Russia keen to sell yuan bonds to deepen ties with China and reduce dollar dependence


By Amanda Lee
South China Morning Post, Hong Kong
Friday, June 7, 2019

Russia is again exploring selling yuan bonds to deepen its financial market connections with China and to boost trade in yuan and roubles to counter the dominance of the US dollar.

It first considered selling a yuan bond back in 2016, and after reviving the idea last year, is revisiting the possibility as China and Russia seek to further strengthen ties amid escalating tensions with the United States.

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Russia would first sell a sovereign bond in yuan and list it on the Moscow Exchange, while China could also consider selling a government bond denominated in roubles, according to Denis Shulakov, first vice-president of the state-owned Gazprombank.

"More than 15 Russian companies and banks are interested in [buying] yuan denominated bonds on the Moscow Exchange and on exchanges in China," said Shulakov, without revealing any further details, including the progress of the plan.

Additional government-led borrowing is necessary to raise money to fund large energy projects that would be mutually beneficial, he noted while speaking during a panel discussion at the St Petersburg International Economics Forum on Thursday.

China is Russia’s largest trading partner, while Russia is China’s largest crude oil supplier. The two countries have also made joint investments in various liquefied natural gas and natural gas projects, but most of these are financed by the equity market and state subsidies, Shulakov said.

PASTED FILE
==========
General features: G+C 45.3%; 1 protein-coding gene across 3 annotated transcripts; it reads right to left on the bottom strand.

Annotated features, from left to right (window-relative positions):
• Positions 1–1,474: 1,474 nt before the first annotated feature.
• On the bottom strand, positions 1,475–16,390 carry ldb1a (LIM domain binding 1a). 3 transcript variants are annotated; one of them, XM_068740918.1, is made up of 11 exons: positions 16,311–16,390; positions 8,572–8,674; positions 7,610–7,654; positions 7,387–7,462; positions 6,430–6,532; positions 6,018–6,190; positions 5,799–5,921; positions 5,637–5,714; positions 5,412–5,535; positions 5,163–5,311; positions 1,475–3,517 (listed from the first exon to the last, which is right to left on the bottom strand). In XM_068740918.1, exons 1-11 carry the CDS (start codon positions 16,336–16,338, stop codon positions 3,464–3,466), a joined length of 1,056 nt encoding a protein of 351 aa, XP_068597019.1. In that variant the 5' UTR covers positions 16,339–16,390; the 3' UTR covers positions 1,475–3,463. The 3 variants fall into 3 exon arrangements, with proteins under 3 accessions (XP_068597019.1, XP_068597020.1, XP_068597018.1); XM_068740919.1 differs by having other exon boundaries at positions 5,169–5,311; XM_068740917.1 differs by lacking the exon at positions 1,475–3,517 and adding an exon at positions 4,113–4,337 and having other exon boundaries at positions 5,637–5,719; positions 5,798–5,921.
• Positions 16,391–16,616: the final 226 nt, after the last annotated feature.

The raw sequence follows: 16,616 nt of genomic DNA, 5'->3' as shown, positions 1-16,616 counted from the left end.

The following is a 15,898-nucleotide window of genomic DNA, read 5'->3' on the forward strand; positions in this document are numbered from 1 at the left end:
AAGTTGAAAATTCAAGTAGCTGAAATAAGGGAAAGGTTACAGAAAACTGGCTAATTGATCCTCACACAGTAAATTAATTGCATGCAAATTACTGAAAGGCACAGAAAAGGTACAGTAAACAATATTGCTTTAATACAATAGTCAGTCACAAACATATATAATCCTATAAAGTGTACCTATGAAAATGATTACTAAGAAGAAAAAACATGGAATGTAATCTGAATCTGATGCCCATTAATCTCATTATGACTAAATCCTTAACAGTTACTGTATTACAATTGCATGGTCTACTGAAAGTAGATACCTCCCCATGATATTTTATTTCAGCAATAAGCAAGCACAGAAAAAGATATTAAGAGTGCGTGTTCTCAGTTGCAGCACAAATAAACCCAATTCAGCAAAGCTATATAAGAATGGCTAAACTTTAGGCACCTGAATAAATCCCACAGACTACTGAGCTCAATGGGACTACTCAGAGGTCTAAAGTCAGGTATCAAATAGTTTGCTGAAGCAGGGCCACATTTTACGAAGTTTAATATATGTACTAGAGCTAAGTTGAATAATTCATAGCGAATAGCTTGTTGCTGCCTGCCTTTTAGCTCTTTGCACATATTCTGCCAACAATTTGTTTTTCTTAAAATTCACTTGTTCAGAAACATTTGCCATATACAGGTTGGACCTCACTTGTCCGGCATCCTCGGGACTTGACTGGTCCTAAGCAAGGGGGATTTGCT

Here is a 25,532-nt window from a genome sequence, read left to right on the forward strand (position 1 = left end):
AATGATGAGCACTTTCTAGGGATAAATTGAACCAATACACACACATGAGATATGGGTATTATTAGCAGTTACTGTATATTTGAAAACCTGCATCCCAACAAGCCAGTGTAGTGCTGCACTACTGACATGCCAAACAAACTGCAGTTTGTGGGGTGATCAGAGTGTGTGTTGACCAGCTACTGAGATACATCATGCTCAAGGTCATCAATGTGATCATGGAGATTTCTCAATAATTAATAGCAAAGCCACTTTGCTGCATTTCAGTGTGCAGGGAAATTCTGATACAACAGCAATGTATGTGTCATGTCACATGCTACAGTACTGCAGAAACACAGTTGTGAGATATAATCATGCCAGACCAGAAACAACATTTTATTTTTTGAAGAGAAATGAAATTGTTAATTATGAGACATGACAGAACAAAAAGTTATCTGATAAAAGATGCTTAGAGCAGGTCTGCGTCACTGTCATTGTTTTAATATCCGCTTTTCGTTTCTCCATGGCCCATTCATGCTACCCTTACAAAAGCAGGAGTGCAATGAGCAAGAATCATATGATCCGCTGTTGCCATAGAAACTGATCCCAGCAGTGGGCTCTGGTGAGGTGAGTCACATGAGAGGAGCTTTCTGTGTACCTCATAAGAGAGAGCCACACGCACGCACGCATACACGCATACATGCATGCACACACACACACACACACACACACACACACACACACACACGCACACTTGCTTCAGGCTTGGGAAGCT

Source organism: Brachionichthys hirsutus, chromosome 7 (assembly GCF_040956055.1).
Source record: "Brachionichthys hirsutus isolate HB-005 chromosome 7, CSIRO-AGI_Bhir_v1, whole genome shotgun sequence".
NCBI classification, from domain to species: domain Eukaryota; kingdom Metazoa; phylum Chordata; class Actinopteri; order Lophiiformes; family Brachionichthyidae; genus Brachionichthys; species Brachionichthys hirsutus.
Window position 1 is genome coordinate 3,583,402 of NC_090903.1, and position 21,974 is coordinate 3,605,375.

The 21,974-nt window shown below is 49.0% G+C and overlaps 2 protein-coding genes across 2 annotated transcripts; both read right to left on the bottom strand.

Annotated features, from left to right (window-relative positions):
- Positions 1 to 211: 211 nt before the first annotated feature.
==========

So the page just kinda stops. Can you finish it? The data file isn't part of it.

"We don’t see much private investment [in these projects]," he said, adding that both China and Russia can leverage bond markets as an alternative funding channel to finance the multibillion-dollar long-term projects while also improving their capital market ties.

The two nations have been keen to cut their dependence on the US dollar
for some time as Washington uses access to the global US dollar payment system as a tool to punish nations and individuals for breaking its laws, even outside the US.

Moscow and Beijing continue to talk about establishing a new system for direct yuan-rouble payment settlements, although the project has suffered multiple delays despite rhetorical support on both sides. In bilateral trade, around 14 per cent of payments are already conducted in yuan and about 7 to 8 per cent in roubles, according to Russia’s Finance Ministry.

To cut exposure to the US dollar, the Russian central bank has been substituting the yuan for the US dollar in its foreign exchange reserves portfolio, purchasing US$44 billion worth of the Chinese currency in the second quarter of 2018, while selling more than US$100 billion. Russia held US$67 billion in yuan as of mid-2018, 15 per cent of its international reserves.

But Dina Malikov, president at the Russian Regional Development Bank, said there is "a lot to do still" if China and Russia want to significantly reduce their dependence on the US dollar.

"It would require market incentives. Most trades in China and Russia are generated by state-owned firms. That’s why governments have to spearhead the initiative," said Malikov, adding that expansion in the trading of yuan and roubles would need to be supported by central and state-owned banks from both countries.

Another problem that could hold back stronger capital market connections is the lack of access that Russian banks have to liquid hedging instruments against foreign exchange risks, according to Igor Marich, the Moscow Exchange's managing director of money and derivatives.

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